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For his first film score, Nils Frahm held out until the right project came along. After being approached by German director Sebastian Schipper to collaborate on the musical accompaniment for his film, Victoria, Nils recognized how it could be an inspiring experience. Shot in one take, the film tells the story of a girl who meets three charming men after a party and as the night continues finds herself assisting them in a bank robbery. In its ambitious one-shot directive, Schipper captures the energy of their city surroundings and dynamic between the protagonist and her new acquaintances. It is a film about the unexpected, almost surreal, circumstances we find ourselves in which can encourage us to do things we said we never would.

Frahm's music has been committed to the concept of sound design - creating and challenging instruments in how they are typically played. His song 'Toilet Brushes' is made of the sounds by the bathroom utensil being played on the interiors of a piano, while earlier this year he constructed a piano designed to sound somewhere between a piano and a harp. Approaching Victoria, he was interested in what could be created by placing musicians in a recording studio, playing in real-time to the film. To help him to do this, he enlisted the help of long-time collaborator and cellist Anne Müller, violist Viktor Orri Árnason and ambient artist Erik K. Skodvin of Deaf Center. Frahm's recording approach essentially mirrors the film's one-take initiative, in which the quartet played for the whole duration of their first viewing - simultaneously becoming spectators and creators.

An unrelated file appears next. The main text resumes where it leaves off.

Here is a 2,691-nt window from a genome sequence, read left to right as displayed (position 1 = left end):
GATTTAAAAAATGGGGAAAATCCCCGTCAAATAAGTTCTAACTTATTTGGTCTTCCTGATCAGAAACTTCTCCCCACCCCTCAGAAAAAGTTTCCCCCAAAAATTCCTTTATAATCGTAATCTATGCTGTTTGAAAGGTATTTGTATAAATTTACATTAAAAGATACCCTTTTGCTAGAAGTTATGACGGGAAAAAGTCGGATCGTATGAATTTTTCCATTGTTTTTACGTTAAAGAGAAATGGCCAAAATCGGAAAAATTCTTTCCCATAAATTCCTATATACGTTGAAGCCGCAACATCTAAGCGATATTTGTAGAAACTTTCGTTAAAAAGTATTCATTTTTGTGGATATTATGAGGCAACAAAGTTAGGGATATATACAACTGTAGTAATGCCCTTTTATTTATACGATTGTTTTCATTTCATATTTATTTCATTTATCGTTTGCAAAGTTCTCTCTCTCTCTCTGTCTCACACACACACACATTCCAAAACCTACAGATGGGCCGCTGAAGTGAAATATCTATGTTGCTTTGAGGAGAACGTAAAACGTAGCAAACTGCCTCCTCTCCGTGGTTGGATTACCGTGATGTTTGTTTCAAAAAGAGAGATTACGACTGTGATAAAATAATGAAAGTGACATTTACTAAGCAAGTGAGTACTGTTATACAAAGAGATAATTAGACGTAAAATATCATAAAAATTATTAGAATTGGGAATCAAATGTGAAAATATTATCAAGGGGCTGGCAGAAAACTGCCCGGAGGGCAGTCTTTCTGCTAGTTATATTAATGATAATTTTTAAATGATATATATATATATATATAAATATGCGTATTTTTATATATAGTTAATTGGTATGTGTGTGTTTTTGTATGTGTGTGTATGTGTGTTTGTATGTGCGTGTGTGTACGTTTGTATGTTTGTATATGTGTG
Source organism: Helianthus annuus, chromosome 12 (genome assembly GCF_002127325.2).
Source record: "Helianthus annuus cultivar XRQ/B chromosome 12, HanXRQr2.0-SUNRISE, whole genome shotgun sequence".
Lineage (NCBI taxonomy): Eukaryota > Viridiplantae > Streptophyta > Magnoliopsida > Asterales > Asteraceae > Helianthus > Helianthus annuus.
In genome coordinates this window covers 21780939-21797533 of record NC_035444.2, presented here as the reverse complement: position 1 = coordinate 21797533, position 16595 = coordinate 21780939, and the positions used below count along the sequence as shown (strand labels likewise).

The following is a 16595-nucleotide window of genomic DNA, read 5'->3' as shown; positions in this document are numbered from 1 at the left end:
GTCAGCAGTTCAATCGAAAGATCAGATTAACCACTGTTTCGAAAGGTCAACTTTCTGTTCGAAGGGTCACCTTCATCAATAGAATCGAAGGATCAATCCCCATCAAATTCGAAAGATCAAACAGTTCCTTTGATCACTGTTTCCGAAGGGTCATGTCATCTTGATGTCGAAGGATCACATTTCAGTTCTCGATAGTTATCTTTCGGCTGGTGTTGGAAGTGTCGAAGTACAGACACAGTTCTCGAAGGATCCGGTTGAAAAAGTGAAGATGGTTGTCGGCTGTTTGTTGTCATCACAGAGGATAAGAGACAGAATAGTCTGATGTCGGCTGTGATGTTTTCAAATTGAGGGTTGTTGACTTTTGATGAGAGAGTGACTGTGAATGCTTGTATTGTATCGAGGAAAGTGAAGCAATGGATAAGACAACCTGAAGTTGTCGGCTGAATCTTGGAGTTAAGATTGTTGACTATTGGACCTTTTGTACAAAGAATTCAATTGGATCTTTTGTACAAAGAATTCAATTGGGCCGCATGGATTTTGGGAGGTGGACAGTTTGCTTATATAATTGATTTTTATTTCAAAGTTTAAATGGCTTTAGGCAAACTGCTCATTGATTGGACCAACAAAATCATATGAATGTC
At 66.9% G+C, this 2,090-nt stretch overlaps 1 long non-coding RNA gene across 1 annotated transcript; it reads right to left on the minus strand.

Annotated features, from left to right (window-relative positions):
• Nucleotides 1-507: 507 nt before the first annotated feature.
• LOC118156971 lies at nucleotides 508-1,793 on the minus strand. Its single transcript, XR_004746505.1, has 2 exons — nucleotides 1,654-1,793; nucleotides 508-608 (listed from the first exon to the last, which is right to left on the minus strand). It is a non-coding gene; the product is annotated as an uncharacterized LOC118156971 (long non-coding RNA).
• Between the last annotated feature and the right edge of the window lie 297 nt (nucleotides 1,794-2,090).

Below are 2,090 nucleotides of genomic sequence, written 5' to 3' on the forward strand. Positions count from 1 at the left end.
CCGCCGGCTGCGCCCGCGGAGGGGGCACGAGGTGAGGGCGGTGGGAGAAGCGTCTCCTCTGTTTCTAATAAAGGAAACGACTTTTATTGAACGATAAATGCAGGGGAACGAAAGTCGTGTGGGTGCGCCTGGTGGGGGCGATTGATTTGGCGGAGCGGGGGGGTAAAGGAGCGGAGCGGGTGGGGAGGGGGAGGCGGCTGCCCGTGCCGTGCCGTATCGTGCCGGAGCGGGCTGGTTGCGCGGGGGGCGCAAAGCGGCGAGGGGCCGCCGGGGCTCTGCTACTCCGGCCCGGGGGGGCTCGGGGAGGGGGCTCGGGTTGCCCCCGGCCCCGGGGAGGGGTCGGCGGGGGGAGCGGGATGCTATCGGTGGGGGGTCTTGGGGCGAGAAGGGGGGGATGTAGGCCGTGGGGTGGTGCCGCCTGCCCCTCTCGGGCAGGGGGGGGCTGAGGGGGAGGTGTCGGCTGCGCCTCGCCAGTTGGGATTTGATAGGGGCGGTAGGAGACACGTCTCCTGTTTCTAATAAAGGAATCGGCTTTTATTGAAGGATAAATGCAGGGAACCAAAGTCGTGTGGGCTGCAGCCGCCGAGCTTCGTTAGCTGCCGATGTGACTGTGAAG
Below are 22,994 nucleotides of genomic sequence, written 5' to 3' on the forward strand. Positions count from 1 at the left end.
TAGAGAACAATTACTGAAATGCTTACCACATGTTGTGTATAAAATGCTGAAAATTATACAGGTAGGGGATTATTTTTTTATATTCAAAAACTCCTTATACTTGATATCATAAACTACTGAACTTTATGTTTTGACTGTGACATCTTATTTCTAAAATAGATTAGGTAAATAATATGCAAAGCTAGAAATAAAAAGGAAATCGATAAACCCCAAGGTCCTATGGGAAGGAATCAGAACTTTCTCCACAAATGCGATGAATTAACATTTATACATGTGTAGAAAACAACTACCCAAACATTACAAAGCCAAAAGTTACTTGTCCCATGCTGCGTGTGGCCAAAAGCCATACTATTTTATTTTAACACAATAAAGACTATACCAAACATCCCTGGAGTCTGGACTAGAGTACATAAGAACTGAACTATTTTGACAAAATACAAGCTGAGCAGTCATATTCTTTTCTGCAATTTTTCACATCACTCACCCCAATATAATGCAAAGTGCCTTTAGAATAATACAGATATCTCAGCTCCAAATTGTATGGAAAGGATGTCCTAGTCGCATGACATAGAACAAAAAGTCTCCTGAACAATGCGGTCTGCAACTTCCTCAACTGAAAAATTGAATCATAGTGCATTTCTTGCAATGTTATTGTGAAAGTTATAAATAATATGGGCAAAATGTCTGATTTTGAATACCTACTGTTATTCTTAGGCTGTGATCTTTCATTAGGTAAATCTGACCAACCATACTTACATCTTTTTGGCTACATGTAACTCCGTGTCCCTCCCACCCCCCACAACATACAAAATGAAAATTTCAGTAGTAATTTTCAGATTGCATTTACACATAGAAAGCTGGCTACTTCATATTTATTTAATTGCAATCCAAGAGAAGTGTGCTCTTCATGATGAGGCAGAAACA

Working from its visual cues, the collective instil the tensions and restlessness underpinning the story. Without sheet music or any premeditated idea of what it should sound like, the score moves in its own way as if suspended in time. 'Them' twinkles in a gentle piano melody as strings overturn in unison, while 'The Shooting' peters as it figures itself out along the way. Opening with the looming techno of DJ Koze's 'Burn With Me', the quartet takes listeners on a journey of diverse arrangements that arouse the emotions of its lead character as she progresses through the night.

Nils' music is as much about the process as it is the end result. He is an artist who disregards conventional composition and seeks to create music which is unrestrained and genre-oblivious. His debut score continues the lineage of his aim to discover new spaces music can enter and inhabit. Based solely on intuitive improvisations between musicians, he has produced an engaging interpretation of the ominous air and electricity Schipper creates. Victoria, and its music, seizes the beauty and terror we find within those moments when we throw ourselves into a new, uninhibited context.

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